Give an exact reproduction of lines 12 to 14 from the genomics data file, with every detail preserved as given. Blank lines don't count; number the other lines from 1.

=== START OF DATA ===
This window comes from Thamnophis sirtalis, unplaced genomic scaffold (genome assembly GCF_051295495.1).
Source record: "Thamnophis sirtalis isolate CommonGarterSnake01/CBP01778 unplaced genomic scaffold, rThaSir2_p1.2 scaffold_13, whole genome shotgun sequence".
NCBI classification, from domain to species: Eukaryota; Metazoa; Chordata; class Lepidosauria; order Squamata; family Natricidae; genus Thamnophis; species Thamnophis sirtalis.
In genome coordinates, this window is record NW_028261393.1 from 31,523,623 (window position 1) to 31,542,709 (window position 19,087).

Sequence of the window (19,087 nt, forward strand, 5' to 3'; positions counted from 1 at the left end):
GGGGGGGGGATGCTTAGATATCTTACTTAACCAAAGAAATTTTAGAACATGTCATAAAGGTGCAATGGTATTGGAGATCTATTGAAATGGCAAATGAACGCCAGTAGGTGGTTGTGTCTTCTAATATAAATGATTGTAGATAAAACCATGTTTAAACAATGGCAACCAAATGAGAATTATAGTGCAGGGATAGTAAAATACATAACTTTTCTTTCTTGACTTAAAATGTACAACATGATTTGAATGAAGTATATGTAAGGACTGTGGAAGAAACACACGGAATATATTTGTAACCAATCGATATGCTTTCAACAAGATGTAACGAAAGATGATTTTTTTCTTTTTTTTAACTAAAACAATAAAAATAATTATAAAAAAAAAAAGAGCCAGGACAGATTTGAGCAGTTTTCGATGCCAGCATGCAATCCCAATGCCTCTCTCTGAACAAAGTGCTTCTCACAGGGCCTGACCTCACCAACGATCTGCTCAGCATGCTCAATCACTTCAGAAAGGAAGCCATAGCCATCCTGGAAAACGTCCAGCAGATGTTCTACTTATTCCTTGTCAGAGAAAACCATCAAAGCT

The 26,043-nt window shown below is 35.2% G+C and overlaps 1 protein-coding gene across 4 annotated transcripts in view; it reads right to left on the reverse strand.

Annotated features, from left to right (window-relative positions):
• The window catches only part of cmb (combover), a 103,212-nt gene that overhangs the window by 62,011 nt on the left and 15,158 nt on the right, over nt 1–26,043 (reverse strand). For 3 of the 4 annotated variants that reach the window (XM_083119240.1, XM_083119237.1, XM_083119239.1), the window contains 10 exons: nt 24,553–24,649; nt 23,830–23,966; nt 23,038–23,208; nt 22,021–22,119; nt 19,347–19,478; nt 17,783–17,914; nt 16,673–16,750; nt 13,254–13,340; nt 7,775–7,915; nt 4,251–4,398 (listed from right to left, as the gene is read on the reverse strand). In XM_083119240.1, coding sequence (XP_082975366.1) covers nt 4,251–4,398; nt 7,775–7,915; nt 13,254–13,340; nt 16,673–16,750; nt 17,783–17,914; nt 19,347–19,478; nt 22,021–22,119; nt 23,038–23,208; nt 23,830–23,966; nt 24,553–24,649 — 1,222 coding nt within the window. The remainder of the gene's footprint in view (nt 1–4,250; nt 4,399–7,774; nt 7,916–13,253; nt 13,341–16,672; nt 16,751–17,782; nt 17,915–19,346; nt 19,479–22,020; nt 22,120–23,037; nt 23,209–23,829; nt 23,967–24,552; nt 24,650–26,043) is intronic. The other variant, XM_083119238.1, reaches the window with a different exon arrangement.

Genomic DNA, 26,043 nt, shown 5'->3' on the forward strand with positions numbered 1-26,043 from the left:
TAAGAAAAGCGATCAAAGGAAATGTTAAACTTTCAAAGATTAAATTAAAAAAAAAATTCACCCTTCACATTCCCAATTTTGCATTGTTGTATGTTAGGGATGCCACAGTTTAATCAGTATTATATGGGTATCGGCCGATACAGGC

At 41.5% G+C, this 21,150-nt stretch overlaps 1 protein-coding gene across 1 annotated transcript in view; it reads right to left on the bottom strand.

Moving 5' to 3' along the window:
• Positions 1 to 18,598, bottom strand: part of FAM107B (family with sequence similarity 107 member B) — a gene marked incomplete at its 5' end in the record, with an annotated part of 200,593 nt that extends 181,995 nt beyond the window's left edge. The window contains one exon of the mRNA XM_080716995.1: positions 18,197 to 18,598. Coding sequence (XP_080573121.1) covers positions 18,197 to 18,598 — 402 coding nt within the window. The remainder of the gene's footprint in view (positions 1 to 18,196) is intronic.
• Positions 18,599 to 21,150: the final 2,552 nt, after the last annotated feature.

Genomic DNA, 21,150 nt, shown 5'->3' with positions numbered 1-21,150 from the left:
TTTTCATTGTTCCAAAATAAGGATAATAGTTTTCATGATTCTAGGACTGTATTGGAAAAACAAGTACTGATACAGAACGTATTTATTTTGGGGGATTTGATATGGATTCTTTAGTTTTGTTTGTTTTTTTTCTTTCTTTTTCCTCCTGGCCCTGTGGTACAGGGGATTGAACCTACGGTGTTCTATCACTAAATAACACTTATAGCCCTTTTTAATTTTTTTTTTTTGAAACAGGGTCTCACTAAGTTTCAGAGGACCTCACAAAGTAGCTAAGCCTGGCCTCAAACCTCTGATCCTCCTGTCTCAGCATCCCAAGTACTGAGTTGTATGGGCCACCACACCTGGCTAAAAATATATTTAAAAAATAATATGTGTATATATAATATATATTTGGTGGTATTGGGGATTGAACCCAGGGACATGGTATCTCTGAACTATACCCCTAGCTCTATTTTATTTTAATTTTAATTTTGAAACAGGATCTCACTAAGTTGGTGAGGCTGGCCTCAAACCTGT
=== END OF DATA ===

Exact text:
At 41.5% G+C, this 21,150-nt stretch overlaps 1 protein-coding gene across 1 annotated transcript in view; it reads right to left on the bottom strand.

Moving 5' to 3' along the window:
• Positions 1 to 18,598, bottom strand: part of FAM107B (family with sequence similarity 107 member B) — a gene marked incomplete at its 5' end in the record, with an annotated part of 200,593 nt that extends 181,995 nt beyond the window's left edge. The window contains one exon of the mRNA XM_080716995.1: positions 18,197 to 18,598. Coding sequence (XP_080573121.1) covers positions 18,197 to 18,598 — 402 coding nt within the window. The remainder of the gene's footprint in view (positions 1 to 18,196) is intronic.